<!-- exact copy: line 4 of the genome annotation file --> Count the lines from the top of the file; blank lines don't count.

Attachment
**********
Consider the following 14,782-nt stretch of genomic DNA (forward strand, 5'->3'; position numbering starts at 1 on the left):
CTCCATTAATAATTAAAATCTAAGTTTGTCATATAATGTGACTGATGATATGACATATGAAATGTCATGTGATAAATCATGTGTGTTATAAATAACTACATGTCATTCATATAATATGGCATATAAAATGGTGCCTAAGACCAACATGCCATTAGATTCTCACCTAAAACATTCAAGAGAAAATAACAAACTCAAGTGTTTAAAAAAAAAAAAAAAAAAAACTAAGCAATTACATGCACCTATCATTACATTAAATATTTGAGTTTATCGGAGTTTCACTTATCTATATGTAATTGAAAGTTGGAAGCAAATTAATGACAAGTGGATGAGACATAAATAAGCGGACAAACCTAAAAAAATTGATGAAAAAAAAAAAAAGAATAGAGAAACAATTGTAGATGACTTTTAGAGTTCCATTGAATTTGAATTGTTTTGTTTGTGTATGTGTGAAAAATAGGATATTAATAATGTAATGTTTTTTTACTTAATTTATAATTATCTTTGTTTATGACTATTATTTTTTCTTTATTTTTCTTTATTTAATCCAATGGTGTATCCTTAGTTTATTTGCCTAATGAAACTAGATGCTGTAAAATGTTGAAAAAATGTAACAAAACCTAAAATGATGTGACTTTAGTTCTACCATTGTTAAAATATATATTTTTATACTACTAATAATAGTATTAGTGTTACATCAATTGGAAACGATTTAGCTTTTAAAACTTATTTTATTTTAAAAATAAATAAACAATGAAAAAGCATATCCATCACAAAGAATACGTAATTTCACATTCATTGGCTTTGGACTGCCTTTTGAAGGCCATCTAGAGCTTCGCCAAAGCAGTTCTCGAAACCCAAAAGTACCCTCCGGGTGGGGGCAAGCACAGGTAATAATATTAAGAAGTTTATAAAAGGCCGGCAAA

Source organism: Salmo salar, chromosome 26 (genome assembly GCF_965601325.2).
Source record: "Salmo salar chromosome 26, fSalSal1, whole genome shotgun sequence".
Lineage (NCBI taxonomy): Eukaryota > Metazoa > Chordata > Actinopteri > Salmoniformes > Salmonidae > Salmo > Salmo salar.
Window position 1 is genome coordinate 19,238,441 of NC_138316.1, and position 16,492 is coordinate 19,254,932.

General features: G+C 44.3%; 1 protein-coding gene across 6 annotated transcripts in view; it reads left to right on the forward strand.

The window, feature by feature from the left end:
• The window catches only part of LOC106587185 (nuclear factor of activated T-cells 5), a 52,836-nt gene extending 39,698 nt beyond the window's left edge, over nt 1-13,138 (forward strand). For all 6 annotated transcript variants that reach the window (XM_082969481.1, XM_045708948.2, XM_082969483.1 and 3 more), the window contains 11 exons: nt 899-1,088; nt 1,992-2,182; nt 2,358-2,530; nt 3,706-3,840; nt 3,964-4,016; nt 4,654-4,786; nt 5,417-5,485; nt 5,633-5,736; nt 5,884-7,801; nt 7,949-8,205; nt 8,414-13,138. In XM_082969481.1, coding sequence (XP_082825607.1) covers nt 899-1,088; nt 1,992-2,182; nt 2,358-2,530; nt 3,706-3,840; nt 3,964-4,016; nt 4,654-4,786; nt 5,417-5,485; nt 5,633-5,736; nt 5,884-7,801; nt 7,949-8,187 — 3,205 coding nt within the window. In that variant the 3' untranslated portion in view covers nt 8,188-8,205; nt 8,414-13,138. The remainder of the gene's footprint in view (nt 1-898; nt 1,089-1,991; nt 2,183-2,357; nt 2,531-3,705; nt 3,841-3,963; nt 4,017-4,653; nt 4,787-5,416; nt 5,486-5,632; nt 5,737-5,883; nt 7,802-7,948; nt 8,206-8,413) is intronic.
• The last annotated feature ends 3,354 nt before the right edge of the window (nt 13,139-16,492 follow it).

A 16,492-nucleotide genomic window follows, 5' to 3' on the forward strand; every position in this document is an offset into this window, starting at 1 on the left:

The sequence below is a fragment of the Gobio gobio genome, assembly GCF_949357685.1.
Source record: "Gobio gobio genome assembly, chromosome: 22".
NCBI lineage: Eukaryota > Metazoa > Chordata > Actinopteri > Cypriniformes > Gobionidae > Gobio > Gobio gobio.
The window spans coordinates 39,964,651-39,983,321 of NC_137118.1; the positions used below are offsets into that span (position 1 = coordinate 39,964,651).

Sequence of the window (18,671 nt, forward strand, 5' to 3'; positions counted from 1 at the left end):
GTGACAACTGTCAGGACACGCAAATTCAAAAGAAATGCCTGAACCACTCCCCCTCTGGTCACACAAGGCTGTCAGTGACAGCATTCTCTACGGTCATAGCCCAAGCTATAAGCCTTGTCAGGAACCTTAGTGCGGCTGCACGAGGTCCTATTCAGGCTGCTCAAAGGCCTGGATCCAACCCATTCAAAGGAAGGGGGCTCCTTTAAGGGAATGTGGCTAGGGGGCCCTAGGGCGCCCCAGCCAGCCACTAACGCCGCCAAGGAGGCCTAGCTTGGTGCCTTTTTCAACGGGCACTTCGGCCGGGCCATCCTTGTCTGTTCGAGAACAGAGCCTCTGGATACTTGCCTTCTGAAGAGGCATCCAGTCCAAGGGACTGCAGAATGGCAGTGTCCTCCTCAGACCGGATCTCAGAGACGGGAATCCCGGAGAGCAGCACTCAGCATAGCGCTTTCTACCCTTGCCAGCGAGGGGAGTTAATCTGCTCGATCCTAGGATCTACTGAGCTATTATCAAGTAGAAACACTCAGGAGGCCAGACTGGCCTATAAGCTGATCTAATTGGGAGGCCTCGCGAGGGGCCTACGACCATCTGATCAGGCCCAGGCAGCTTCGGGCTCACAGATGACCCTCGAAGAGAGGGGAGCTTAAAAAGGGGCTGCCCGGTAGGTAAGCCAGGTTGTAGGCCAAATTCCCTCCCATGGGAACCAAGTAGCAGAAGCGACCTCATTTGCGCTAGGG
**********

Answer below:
Source record: "Salmo salar chromosome 26, fSalSal1, whole genome shotgun sequence".